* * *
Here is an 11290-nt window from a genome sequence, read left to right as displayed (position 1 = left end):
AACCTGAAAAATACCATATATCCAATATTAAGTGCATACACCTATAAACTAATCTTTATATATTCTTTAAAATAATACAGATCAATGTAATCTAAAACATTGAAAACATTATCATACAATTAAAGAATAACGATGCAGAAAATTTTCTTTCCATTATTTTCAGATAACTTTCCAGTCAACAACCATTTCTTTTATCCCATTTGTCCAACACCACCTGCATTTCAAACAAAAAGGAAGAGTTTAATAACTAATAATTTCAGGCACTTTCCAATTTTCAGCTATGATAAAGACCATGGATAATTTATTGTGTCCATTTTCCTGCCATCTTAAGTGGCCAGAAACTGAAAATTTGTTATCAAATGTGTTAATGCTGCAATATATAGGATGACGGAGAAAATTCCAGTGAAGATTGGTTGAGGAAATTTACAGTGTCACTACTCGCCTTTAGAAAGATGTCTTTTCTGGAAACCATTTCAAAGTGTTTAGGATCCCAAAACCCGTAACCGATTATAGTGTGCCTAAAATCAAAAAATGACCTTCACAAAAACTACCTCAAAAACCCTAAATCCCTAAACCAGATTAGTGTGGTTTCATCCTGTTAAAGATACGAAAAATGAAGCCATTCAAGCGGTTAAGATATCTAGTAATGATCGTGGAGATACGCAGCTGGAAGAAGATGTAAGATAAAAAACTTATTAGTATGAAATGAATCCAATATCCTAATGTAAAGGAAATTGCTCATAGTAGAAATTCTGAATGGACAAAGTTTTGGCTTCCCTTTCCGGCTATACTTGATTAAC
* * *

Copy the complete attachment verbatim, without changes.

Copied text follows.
Here is an 11290-nt window from a genome sequence, read left to right as displayed (position 1 = left end):
AACCTGAAAAATACCATATATCCAATATTAAGTGCATACACCTATAAACTAATCTTTATATATTCTTTAAAATAATACAGATCAATGTAATCTAAAACATTGAAAACATTATCATACAATTAAAGAATAACGATGCAGAAAATTTTCTTTCCATTATTTTCAGATAACTTTCCAGTCAACAACCATTTCTTTTATCCCATTTGTCCAACACCACCTGCATTTCAAACAAAAAGGAAGAGTTTAATAACTAATAATTTCAGGCACTTTCCAATTTTCAGCTATGATAAAGACCATGGATAATTTATTGTGTCCATTTTCCTGCCATCTTAAGTGGCCAGAAACTGAAAATTTGTTATCAAATGTGTTAATGCTGCAATATATAGGATGACGGAGAAAATTCCAGTGAAGATTGGTTGAGGAAATTTACAGTGTCACTACTCGCCTTTAGAAAGATGTCTTTTCTGGAAACCATTTCAAAGTGTTTAGGATCCCAAAACCCGTAACCGATTATAGTGTGCCTAAAATCAAAAAATGACCTTCACAAAAACTACCTCAAAAACCCTAAATCCCTAAACCAGATTAGTGTGGTTTCATCCTGTTAAAGATACGAAAAATGAAGCCATTCAAGCGGTTAAGATATCTAGTAATGATCGTGGAGATACGCAGCTGGAAGAAGATGTAAGATAAAAAACTTATTAGTATGAAATGAATCCAATATCCTAATGTAAAGGAAATTGCTCATAGTAGAAATTCTGAATGGACAAAGTTTTGGCTTCCCTTTCCGGCTATACTTGATTAAC